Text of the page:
Getting to know: Vickiel Vaughn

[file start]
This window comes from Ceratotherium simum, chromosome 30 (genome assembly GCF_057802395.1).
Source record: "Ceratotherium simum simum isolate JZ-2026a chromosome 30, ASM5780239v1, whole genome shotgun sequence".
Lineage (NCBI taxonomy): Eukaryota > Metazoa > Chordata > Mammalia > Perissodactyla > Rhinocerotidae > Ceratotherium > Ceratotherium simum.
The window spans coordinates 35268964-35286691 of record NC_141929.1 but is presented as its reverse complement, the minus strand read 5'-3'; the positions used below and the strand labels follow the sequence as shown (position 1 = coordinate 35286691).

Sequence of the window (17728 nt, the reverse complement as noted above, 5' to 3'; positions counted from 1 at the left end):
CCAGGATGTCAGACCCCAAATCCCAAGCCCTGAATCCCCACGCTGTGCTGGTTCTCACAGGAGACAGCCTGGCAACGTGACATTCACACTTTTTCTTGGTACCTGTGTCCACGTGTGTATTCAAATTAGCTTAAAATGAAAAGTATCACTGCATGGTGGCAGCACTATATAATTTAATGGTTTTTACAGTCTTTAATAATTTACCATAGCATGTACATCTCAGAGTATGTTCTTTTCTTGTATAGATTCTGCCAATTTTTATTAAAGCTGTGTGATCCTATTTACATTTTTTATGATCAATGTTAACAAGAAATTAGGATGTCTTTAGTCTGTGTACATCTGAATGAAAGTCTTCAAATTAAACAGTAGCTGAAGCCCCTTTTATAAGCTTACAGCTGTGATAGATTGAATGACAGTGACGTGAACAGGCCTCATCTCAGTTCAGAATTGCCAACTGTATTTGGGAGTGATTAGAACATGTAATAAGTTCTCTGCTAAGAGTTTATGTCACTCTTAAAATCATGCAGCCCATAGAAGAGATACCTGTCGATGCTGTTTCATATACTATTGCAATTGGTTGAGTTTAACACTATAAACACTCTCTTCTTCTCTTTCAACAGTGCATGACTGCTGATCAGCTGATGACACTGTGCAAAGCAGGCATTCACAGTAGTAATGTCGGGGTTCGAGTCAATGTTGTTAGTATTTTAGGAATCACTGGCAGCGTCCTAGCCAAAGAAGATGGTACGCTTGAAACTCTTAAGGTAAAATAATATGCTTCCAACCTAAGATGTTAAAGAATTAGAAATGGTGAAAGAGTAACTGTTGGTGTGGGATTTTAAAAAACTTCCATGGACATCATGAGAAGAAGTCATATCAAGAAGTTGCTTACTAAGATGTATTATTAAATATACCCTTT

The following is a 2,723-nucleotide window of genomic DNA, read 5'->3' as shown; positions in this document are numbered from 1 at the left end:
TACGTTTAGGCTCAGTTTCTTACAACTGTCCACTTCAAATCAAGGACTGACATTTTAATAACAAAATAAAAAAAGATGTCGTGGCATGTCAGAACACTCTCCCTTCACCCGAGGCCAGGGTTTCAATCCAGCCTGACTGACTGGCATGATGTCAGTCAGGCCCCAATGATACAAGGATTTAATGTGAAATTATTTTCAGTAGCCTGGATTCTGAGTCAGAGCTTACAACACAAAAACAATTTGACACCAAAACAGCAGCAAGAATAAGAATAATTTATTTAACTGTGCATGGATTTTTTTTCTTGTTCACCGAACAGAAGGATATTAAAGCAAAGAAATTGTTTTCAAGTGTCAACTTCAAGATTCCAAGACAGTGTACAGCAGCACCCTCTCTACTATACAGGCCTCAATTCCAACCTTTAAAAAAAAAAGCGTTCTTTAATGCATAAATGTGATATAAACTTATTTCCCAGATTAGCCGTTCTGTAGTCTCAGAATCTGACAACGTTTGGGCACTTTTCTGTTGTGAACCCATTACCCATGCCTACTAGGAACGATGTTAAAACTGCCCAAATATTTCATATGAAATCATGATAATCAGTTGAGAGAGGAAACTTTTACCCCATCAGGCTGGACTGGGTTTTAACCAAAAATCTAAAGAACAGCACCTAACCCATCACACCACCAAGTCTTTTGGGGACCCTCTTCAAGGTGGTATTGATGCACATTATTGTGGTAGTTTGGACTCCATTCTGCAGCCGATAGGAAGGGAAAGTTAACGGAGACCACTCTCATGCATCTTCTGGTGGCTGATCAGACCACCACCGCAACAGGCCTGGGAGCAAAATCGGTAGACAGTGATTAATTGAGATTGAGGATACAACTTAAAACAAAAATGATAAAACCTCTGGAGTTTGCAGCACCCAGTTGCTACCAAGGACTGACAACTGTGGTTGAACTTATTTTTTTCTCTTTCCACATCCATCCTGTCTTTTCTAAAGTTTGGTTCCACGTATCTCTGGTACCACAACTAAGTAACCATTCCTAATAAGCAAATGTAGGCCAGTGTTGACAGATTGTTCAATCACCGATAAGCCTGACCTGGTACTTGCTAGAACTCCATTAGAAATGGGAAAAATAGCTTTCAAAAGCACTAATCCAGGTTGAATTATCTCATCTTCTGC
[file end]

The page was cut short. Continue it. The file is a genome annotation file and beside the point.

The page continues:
As a defensive mainstay throughout his four-year college career, Vaughn was the veteran leader and tutor in 2005 to a bunch of youngsters in the Arkansas secondary after that unit lost most of its other top players from the season before. "Being that we had a young team, they were looking for a player to guide them, and I played that role," Vaughn said. And he played it well. Vaughn finished second on the team in tackles after leading the Razorbacks in that department the season before and paced the secondary with four interceptions, one of which he returned 52 yards for a touchdown against South Carolina. As a junior, he tied for the team lead with two interceptions that he returned 92 yards, which ranked third in the Southeastern Conference. His teammates looked up to him. But so did a couple of young ladies at the Arkansas campus the past few years who also went by the name of Vaughn. Vickiel's twin sister, Rochelle, played for the school's basketball team before graduating in three years and now is attempting to play basketball professionally. His younger sister, Brittney, also plays for the Lady Razorbacks. Vaughn had a lot of responsibility with the football team, but he never was too busy to enjoy a little family time with his siblings. "It was great having family there, and that's always good in a new environment," Vaughn said. "You look forward to having family around in a situation and environment like that. We all supported each other and lived for each other. Most definitely, having your family there was just a joy. You looked forward to seeing those familiar faces." Vaughn followed some familiar faces in the Arkansas secondary. Future NFL players Kenoy Kennedy, Ken Hamlin and Tony Bua all started at free safety in recent seasons before him. It gave Vaughn a standard to uphold while he was holding down that starting position the past two years. It was during those two seasons that Vaughn developed into a team leader and pro prospect who built a reputation as heavy hitter that also was a force on special teams. Niners vice president of player personnel Scot McCloughan feels Vaughn could be a late-round find for the 49ers. "He was a big-time high school recruit coming out of Plano, Texas," McCloughan said. "As a true freshman he went into Arkansas and contributed, which is a very unique for a freshman player in that conference. He played free safety but he is more of a strong safety at the (NFL) level. He's a good tackler who likes to be aggressive. He likes contact. He's a contact seeker. He shows good ball skills down the field. I'm very excited to see how he performs and I have a feeling that he will become a great value for the pick where we got him." Vaughn is excited for the opportunity to show his stuff with the 49ers, and he's anxious to follow in the footsteps of the great Arkansas safeties before him. "You always want to keep it going, what they've had before you," Vaughn said. "You don't want to end something that was good about Arkansas. Those guys were great leaders and they were also hard workers who played hard. One thing they taught you was how to play the game." Vaughn learned from them well. He also learned to pass that knowledge along when his time as a top Hawg finally came around. That experience will help as Vaughn - whose unique first name comes from a combination of his mother (Vickie) and father (Ezekiel) - begins the cycle all over again while battling to earn a roster berth in a wide-open 49ers secondary. "I learned a lot from watching," Vaughn said. "Over the course of my (college) career, I grew a lot mentally. The game comes a lot more naturally and instinctively to me now. I feel like I can come in and help contribute to the secondary. I'm just going to go out there and fight for a role. You're always looking for the challenge. You're always looking to do something for the team." Just like he did at Arkansas.
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